Countdown to ZERO HOUR, Part 1 -

Comic Book Retrospective

0 Comments | Add


Rate & Share:


Related Links:



Countdown to ZERO HOUR, Part 1

CINESCAPE looks at the crossover event that "fixed" the DCU

By Tony Whitt     June 10, 2002

The CRISIS ON INFINITE EARTHS comes to its exciting conclusion, but had it created even more trouble?
© DC Comics
Well, we promised it a while back and here it is - a look at the second part of the DCU fix that began with CRISIS ON INFINITE EARTHS. Watch out, because it's time for ZERO HOUR!

In 1986 the DC Universe was destroyed. This has made a lot of people very angry and been widely regarded as a bad move. The reason CRISIS ON INFINITE EARTHS, the twelve-issue maxiseries which did away with the DC Multiverse and created one and only one Earth, was created in the first place was to do away with all the unwieldy history the DCU had accumulated over the last forty years and to establish a single continuity. But in doing so, it also created a lot more problems than it originally fixed.

Will the DCU be the same after ZERO HOUR? One can only hope not!

The biggest difficulty was that, while certain things had been established in the maxiseries itself, those elements were not immediately followed up on in the individual titles, and the rebooting of those titles did not happen all at the same time. For example, John Byrne's MAN OF STEEL completely rebooted the Superman character and did away with scads of long-standing paraphernalia like Kryptonian villains and the Phantom Zone. Wonder Woman's history had also been rewritten by George Perez, placing her in the DCU long after everyone else. Because both of these characters were such big-time players in the DCU, the histories of other heroes had to be changed to fit the new continuity. The JLA's history, for instance, had to be completely revamped to replace Superman and Wonder Woman's positions with the Martian Manhunter and Black Canary, respectively. Characters like Batman, however, remained relatively unchanged, and where his history intersected with Superman's, problems occurred.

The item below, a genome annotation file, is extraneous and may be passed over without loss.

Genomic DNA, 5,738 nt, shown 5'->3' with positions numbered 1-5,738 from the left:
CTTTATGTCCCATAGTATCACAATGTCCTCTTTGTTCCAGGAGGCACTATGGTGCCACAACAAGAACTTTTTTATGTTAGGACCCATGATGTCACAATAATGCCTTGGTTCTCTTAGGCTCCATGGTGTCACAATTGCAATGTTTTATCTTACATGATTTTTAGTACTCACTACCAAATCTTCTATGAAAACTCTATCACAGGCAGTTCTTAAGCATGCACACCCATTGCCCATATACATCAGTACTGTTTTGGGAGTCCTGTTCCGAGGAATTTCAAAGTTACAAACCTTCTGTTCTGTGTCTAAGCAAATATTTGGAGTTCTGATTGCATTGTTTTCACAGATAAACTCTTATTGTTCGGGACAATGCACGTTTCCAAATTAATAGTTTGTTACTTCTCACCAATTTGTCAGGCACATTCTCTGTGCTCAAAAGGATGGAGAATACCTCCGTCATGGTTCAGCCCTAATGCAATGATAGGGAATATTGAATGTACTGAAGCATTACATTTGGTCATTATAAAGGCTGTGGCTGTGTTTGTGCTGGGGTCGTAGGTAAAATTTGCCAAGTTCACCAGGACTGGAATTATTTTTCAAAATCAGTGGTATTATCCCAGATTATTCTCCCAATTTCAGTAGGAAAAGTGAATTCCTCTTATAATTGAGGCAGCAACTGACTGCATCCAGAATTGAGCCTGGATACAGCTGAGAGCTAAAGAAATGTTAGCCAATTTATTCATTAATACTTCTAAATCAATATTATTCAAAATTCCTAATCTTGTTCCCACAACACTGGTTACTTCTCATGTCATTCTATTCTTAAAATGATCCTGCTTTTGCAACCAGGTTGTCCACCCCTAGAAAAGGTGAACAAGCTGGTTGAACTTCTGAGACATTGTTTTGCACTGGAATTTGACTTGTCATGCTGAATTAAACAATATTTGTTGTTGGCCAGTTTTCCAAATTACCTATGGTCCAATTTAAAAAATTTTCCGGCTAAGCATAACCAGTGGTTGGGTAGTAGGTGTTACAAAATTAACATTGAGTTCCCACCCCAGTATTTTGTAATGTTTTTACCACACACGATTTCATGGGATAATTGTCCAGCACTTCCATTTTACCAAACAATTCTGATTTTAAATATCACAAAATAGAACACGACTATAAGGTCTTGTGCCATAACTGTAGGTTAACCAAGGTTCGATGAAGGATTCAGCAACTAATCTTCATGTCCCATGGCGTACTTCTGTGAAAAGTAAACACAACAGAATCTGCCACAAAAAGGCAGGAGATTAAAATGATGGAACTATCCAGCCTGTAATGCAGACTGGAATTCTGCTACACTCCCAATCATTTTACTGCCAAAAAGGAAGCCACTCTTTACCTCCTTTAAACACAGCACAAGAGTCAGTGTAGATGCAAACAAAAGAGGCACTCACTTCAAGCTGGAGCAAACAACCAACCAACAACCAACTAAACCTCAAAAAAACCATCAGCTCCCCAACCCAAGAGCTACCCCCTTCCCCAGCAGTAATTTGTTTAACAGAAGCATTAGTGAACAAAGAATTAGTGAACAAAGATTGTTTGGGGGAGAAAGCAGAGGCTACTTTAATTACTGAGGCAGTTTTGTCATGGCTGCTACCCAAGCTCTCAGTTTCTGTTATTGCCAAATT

Another major problem was the many time traveling characters the DCU had spawned over the years, such as the Legion of Super-Heroes, Rip Hunter, and so on. The problems were especially difficult for Legion continuity since the team got their inspiration from Superboy - a character that no longer existed! Even the quick fix of establishing that the Superboy the Legion had been interacting with came from a pocket universe created by their old foe the Time Trapper didn't completely solve all the problems.

Time breaks down, causing all sorts of trouble for the DC heroes in ZERO HOUR.

In short, DC did not capitalize on the opportunities created by the CRISIS by restarting all their titles from scratch in one fell swoop, leaving some heroes and teams completely transformed while others languished in the same tiresome continuity they'd always been trapped in. Had such characters never had to interact with one another, this would have been fine. But for all its size and number of characters, the DCU is a small place, and there's a lot of shared history between its inhabitants - way too much to negate any part of it without damaging the rest.